~ 0 ~

Carol grabbed the signpost and held it tight, determined to stay upright as she closed her eyes and fought the strong retching urge. As one wave passed, she felt another mounting and opened her eyes. None of the people paid her any attention. No … to her left, three people stared at her intently; an old man, and two young women. She wanted to speak but couldn’t.

They approached, and the old man spoke as he reached for her.

“Don’t worry; we got you. Just let go.”

Carol’s last sight before passing out was her hand losing the grip on the metal pole … and the indentations her fingers had left where she had gripped the pole.

~ 0 ~

Donna reached for the bench at the bus stop and supported herself as she sat and closed her eyes. The visions she’d been having were becoming more intrusive, interfering with her perception and making it unsafe for her to interact with her surroundings.

Fantastical images of aerial battles and of armies marching into melees between humanoids and demons fighting with conventional weapons … and, within those battles, five figures wielding weapons made of light fought against monsters wielding disturbingly dark weapons.

She’d considered seeing doctors, but something held her back — something besides the implausibility of explaining these visions.

The scenes were brutal, made all the more so by the absence of sound from the open mouths of combatants dying in anguish.

This vision was the longest so far, and her mind’s eye drifted to a lone figure on the bluff overlooking the battlefield. An old man stood there, watching the battle below — and then the vision faded.

When Donna opened her eyes, the same old man stood in front of her. Flanked by three young women, his outstretched hand offered something she immediately recognized, memories of time long-past flooding back. With a sad smile, she nodded and reached for the offering.

~ 0 ~   

Emma sat with her feet dangling over the bluff’s edge overlooking an expansive field. The swirling breeze moved the long grass, the ripples giving it the impression of being alive. But Emma saw past the tranquil scene to a time long ago when war cries, screams of anger and agony, and the overpowering smell of the spilled blood tinging the ground filled the air and one’s senses.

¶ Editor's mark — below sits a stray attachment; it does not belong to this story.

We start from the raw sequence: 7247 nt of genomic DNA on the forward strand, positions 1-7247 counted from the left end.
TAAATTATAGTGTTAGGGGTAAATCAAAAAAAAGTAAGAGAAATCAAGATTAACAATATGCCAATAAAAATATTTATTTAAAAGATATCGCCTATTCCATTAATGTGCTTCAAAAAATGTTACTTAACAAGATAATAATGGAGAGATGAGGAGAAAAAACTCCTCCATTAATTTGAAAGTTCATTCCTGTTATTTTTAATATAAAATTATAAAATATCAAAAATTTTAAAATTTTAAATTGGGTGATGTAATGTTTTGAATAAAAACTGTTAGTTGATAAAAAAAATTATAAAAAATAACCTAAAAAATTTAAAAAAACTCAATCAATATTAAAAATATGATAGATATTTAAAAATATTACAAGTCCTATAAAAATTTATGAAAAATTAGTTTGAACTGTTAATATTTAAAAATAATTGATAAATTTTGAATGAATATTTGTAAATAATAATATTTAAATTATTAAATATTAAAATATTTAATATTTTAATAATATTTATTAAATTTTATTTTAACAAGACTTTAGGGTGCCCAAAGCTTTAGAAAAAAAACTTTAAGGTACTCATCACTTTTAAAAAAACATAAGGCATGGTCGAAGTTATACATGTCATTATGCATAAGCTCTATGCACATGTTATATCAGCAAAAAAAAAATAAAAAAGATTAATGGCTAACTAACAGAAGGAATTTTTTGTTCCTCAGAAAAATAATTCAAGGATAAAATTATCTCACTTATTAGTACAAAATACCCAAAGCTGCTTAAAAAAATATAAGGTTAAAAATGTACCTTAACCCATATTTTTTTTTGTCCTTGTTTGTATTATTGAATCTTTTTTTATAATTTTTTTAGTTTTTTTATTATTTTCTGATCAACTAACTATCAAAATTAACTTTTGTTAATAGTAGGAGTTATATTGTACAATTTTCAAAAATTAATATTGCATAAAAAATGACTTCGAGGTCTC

Her memory shifted in perspective, and she was down there, wielding Valora, its brilliance blinding, even when engulfed by the weapons of her foes. Demons, casting dark forces, were kept at bay thanks to Valora’s implacable energy and the strength of her armor. She fought, mindful of the humans around her battling hordes of lesser demon beasts, valiantly employing swords, pikes, and maces. And, she sensed the comforting presence of the other four paladins, her companions in arms, themselves engaged against the dark forces of the enemy.

And then, she remembered feeling the tugging. It slowed her movements and the movements of her foes. She embedded Valora in the granite below her feet as her foes retreated, turned into mere wisps of swirling gray smoke, and dispersed in the breeze. The now silent battlefield had the five paladins surrounded by empty space bounded by humans who looked at them in awe.

Without saying a word, the paladins walked toward the setting sun, discarding their scabbards, armor, fighting tunics, and their sigils, ripping them from the chain around their necks and letting them fall to the ground.

Each item stood at the center of its own empty space as no humans dared go near them. They would remain undisturbed for as long as magic was gone from this world.

Emma dismissed her memories with a sigh, stood, turned, and waited for the approaching figures to reach her. The four young women stopped in a semi-circle around Emma as the old wizard approached her. They looked at each other in silence for a few seconds before Emma spoke.

“Again?” she asked.

“Again,” the old wizard replied.

Emma extended her arm, and the old wizard dropped her sigil in her open hand.  

“I am Valora,” Emma said, “and I am ready.”

After exchanging hugs, the group made their way down to their awaiting weapons and armor, for the magic had returned, and there was work to do.

The End (?)

So, this is somewhat stand-alone. Meaning, it hints at stuff to come, but it could just as well stop here because it tells you what the conflict will be. Overall, to me, it feels well-rounded, a bit more complete, and with interesting characters and hints of interesting things.

I have a vague idea of what path I might send these characters on, but if I stopped here, it would be OK with me.

That’s it. This post has ended . . . except for the stuff below.